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Manage episode 164266425 series 29536
In this episode we’ll cover:
- 06:35 The true environmental impact of meat production
- 14:29 The differences between cropland and pastureland
- 18:20 Herbivores vs. omnivores
- 19: 38 Factory farms and superbugs
- 22:36 Carbon emissions and water usage
- 27:23 The ethical and moral considerations of eating meat
- 39:18 Should parents be allowed to feed their kids a vegan diet?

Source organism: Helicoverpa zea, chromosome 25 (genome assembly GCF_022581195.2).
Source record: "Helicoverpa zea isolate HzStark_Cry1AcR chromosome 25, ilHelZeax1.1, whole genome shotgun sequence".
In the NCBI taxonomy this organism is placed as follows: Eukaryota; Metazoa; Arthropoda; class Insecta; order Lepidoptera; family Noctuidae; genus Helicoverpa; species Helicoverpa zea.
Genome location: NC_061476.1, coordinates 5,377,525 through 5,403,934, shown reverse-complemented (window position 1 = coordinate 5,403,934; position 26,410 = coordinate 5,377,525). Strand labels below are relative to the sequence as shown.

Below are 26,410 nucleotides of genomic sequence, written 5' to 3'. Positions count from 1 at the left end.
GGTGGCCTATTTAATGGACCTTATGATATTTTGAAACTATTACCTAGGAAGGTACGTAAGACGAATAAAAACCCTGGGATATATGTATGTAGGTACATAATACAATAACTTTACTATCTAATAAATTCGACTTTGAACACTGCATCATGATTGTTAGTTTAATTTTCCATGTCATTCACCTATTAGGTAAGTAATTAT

Do you struggle with the ethics of eating meat? Learn more...So, why don’t we start there and then we’ll progress to ethical and maybe even public health considerations. Diana Rodgers: Yeah, well, first of all I just wanted to say thank you for all your nutritional research on meat because I have been linking back to you in all of these posts and I feel like the nutrition argument has been won, and I can just send them to you, so that’s awesome. Chris Kresser: Pleasure. Diana Rodgers: And also, I should mention that Robb Wolf and I are working on a book. We’re just starting the outline now but we should have all these things buttoned up, and definitely, the environmental argument is really misunderstood and the moral argument seems to be the one that just always goes there. So, the environmental argument, really, there was an article that came out recently in The Washington Post that’s called “Meat Is Horrible,” and it was written by … I did a little research on who wrote it and she just graduated from college this year. She is an intern. I was surprised that The Washington Post actually had her do such a complex topic because I've been living on a farm for a long time. I went to school for nutrition, and even I don’t feel like I fully understand everything.